Sun Yat-sen and the Nationalist Revolution
Sun Yat-sen was an early Chinese revolutionary who founded the nationalist movement. This movement was almost entirely Western in its beginnings. Sun Yat-sen was almost entirely Western educated, including secondary school in Hawaii. He originally intended to pursue a military career, but instead decided to go to medical school in Hong Kong. He knew little of classical Chinese studies, thinking them useless, he gained respect it seemed more for his grasp on world trends. Because of his mostly Western education, even in Hong Kong, his knowledge of China itself was limited.
Sun's aims were, at first, little adapted to both traditional Chinese attitudes or to the realities of Chinese life. Because of his knowledge of the prevailing Western modes of thought he believed “that, with the progress of civilization and the advance of science, Western ideas and institutions could be adopted quickly and easily by the Chinese.” (de Barry & Lufrano, 2000, p. 315) However, the gap between the perceived sluggish Chinese past and Sun's vision for the future was a great despair for the nationalist movement. This was shown in the failure in the 1911 movement that caused Sun to re-think the movement and to create the Nationalist Party as an open political party.
This Nationalist Party held many of the same beliefs that his earlier movement did, one of the main difference is that he began to incorporate Leninst ideas after seeing the success of the Soviet revolution. Sun created the “Three Peoples Principles” that served as the center of the Nationalist ideas. These were the principles of nationalism, democracy and people's livelihood. Another difference is that Sun's first revolutionary attempt was directly at the Manchu rulers, however, with them gone he still saw China as weak as ever and realized that China needed more than just a change in leadership but a change in ideals which he believed his three principles would fix.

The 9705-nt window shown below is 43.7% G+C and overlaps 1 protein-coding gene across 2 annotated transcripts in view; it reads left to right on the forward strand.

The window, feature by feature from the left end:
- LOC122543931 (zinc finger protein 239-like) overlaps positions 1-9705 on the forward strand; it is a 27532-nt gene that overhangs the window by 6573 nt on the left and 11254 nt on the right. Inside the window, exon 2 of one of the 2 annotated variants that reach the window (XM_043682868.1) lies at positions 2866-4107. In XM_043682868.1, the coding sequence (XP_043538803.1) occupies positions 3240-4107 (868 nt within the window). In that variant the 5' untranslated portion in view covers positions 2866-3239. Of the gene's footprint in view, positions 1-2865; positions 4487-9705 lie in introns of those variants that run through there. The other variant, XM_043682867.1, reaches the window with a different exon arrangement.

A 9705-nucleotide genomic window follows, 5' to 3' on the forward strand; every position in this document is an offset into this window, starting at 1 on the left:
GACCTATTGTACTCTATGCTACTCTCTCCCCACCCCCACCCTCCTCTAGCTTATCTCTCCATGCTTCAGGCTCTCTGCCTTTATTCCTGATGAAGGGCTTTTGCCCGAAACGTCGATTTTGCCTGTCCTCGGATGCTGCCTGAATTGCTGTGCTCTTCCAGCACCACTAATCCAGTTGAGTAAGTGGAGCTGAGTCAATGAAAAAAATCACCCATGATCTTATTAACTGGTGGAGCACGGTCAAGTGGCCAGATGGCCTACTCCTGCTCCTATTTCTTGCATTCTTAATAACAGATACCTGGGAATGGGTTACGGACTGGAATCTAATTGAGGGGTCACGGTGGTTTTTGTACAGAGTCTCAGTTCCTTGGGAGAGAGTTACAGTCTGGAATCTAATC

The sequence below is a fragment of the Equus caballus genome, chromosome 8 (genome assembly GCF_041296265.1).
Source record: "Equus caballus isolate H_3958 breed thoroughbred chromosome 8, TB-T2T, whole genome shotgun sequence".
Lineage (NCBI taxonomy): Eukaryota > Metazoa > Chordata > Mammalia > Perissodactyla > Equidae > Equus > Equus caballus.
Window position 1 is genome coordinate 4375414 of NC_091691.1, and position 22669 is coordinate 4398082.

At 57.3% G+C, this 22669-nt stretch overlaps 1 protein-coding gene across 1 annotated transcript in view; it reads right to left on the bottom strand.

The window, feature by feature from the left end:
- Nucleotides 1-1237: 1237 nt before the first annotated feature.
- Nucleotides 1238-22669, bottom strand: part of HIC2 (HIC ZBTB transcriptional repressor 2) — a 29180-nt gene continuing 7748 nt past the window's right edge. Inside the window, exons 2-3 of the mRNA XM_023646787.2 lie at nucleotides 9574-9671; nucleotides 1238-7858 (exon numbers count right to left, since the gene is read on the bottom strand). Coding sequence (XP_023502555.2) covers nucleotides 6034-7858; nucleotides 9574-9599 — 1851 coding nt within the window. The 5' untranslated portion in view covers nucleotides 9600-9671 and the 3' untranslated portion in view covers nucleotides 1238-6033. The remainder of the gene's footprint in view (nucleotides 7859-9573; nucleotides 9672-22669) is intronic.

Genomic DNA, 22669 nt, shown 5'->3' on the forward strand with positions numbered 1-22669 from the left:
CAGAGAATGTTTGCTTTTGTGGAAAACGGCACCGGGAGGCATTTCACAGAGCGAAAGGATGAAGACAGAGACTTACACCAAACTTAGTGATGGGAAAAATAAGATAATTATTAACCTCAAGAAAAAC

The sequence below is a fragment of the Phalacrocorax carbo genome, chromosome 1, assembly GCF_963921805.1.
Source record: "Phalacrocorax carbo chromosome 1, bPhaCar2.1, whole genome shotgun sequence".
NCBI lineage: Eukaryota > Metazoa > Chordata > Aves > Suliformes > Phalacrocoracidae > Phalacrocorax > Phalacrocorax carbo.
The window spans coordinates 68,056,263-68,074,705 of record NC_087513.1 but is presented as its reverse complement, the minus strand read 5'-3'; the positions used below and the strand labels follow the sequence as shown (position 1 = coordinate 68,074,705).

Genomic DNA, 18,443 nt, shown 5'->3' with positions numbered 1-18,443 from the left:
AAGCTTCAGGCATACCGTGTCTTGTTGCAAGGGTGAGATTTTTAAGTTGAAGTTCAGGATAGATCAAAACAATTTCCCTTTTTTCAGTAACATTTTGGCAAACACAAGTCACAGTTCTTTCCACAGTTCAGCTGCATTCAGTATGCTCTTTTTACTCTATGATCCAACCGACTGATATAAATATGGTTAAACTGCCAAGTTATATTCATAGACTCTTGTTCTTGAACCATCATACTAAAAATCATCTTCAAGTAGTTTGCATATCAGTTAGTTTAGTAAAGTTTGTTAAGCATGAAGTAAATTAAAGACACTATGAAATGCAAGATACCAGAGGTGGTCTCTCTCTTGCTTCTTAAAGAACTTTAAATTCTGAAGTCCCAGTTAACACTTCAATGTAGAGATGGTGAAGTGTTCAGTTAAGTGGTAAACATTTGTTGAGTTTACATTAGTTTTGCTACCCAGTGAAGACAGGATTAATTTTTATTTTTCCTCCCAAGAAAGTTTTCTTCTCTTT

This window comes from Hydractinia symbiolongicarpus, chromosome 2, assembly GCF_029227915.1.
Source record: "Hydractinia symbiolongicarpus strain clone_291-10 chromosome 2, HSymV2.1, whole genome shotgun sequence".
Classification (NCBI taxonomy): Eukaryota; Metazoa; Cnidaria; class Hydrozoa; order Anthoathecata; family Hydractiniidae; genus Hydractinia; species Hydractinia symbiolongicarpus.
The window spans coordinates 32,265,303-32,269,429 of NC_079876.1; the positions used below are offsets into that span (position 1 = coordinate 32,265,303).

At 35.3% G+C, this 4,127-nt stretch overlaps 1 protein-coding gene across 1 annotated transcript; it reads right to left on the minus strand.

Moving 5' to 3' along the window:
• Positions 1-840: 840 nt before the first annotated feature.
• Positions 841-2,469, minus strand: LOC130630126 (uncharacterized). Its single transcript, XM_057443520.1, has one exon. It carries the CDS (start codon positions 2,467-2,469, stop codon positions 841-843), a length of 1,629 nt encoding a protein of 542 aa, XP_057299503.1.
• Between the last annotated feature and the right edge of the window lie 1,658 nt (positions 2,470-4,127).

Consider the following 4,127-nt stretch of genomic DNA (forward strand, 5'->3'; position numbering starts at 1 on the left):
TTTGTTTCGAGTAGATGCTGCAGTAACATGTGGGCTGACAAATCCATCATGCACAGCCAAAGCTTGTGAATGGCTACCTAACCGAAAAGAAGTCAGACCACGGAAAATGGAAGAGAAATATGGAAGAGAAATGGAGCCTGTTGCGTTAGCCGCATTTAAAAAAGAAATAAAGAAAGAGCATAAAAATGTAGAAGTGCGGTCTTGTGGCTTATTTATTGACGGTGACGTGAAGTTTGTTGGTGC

His principle of nationalism was probably his strongest belief of the three. China had all the makings of a great country, they had massive amounts of land, the people all were linked through historical struggles however there was no cohesion. He saw china as a “heap of loose sand”. The issue, he claims, lies in the strength of family and clan solidarity and the lack of national spirit. In order for China to become great the people need to begin to grasp this national spirit, to open up their family and clan sizes to include all Chinese people. Another aspect that he believes is hindering the Chinese national identity is the hypo-colony, in that China has too many foreign powers involved with the daily lives of the Chinese people. Rather than being the colony, and thus “slaves”, of a single country China is instead controlled by many countries. The prefix “hypo-” is used in chemistry to denote a lower grade of an element. In essence Sun is saying that because there are so many foreign...